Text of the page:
London: The United Nations former chief weapons inspector told Britain's inquiry into the Iraq war Wednesday that both London and Washington relied on dubious intelligence sources ahead of the 2003 invasion.
Hans Blix said the United States and Britain based their weapons assessments on poor quality information.
"They should have realised, I think, both in London and in Washington that their sources were poor," Blix said.
Their sources were looking for weapons, not necessarily weapons of mass destruction. They should have been more critical of that."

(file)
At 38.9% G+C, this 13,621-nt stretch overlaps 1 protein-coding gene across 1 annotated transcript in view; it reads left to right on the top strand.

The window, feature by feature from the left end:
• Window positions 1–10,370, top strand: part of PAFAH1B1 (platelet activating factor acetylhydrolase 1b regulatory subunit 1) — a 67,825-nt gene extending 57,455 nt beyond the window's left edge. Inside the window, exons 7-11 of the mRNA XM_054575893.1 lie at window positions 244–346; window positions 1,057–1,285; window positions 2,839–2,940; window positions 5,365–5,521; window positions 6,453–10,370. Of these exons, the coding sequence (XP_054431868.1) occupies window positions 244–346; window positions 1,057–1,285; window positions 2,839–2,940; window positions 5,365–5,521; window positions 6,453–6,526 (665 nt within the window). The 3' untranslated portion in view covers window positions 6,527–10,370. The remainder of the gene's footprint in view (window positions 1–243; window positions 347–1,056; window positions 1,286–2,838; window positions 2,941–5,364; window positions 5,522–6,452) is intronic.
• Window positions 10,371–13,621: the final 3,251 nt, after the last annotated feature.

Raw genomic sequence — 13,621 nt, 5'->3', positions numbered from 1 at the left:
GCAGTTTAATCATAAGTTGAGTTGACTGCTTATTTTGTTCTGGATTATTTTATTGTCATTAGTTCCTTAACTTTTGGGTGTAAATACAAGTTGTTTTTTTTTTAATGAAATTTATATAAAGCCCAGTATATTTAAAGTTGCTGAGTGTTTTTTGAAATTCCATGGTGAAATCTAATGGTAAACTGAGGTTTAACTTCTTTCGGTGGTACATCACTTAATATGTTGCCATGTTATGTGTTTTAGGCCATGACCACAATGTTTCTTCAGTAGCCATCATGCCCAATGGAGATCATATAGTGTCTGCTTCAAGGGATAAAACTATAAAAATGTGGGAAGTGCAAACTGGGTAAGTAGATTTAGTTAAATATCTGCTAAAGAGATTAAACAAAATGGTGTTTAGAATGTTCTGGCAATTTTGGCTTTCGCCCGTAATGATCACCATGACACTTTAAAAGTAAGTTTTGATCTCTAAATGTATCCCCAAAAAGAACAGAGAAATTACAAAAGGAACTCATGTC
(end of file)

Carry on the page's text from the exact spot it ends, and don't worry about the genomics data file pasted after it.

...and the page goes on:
Blix said he warned then British Prime Minister Tony Blair in a February 2003 meeting and in separate talks, US Secretary of State Condoleezza Rice that Saddam Hussein might have no weapons of mass destruction.
He said he told Rice and Blair his "belief, faith in intelligence had been weakened."
Though Blix had made such comments before, his testimony at the inquiry built on that of others about the dubious intelligence that existed before the war and increasingly drew
a picture of the United States inevitably marching to conflict and ignoring any evidence to the contrary.
First Published: Wednesday, July 28, 2010, 10:20